Genome size in the UK Fabaceae flora and how this relates to their nitrogen and water tolerance - Royal Botanic Gardens, Kew research repository
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Master's dissertation

Genome size in the UK Fabaceae flora and how this relates to their nitrogen and water tolerance

2019

Abstract

Genome size (GS) is defined as the total DNA amount in the unreplicated nucleus of an organism, often used synonymously with ‘1C value’. GS varies greatly in flowering plants. Nitrogen (N) and water are considered major limiting factors for plant growth, and their availability could correlate with plants’ GS. Nitrogen is one of the main building blocks of DNA; plants with larger genomes may have elevated N requirements. Water is lost through pores in the epidermal leaf surface area called stomata, formed by two guard cells. GS has been shown to positively correlate with guard cell size. Previous studies have demonstrated that smaller guard cells result in reduced water-loss. This study considers whether large genome Fabaceae species are more likely to be excluded from dry, N-limited environments, and whether there is an interaction between N and water availability which affects GS. Ellenberg values were used as a proxy for water and N in habitats. GS of UK Fabaceae flora were obtained from the Royal Botanic Gardens, Kew 2C-value database and flow cytometry measurements. Guard cell measurements were obtained from stomatal peels. Statistical analysis in R revealed statistically significant correlations between genome size, water, nitrogen and their interaction, with one interesting outlier species. Phylogenetic trees, ancestral reconstruction and a phylogenetic least squares model revealed a strong phylogenetic signal in the data. This study demonstrates that N and water availability often has an effect on GS in UK Fabaceae. Subsequent studies should include mycorrhizal association and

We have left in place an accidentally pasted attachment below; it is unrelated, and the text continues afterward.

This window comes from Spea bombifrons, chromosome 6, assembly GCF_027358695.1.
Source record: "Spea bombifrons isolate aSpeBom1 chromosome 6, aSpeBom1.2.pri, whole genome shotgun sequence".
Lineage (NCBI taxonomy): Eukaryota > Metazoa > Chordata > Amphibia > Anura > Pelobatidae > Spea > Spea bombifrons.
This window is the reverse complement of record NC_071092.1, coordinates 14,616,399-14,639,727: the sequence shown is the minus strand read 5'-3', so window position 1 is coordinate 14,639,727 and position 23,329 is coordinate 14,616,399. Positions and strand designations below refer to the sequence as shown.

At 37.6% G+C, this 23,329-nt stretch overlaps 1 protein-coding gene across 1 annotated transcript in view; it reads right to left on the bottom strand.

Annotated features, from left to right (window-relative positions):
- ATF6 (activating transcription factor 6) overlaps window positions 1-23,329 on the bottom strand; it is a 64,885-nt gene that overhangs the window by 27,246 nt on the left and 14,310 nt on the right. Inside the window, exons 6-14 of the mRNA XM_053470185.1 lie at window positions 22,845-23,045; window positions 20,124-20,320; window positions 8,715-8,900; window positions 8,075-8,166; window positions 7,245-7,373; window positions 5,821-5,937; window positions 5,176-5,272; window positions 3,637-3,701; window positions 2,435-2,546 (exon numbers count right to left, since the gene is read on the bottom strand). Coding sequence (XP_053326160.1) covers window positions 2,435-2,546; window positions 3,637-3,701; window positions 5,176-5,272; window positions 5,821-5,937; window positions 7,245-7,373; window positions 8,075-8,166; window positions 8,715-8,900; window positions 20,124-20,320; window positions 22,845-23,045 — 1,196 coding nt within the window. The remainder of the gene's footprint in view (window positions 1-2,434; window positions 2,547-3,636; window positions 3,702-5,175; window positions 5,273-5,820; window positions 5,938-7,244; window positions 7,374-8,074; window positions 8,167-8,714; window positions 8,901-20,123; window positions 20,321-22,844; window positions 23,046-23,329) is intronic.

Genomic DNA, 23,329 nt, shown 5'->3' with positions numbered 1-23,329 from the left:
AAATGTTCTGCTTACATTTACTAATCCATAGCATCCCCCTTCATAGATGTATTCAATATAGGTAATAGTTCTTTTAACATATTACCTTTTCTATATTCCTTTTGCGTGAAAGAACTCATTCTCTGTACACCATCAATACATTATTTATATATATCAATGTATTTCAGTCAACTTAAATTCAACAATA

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2019_Pollitt_Lauren_MSc.pdf
30 Apr 2020
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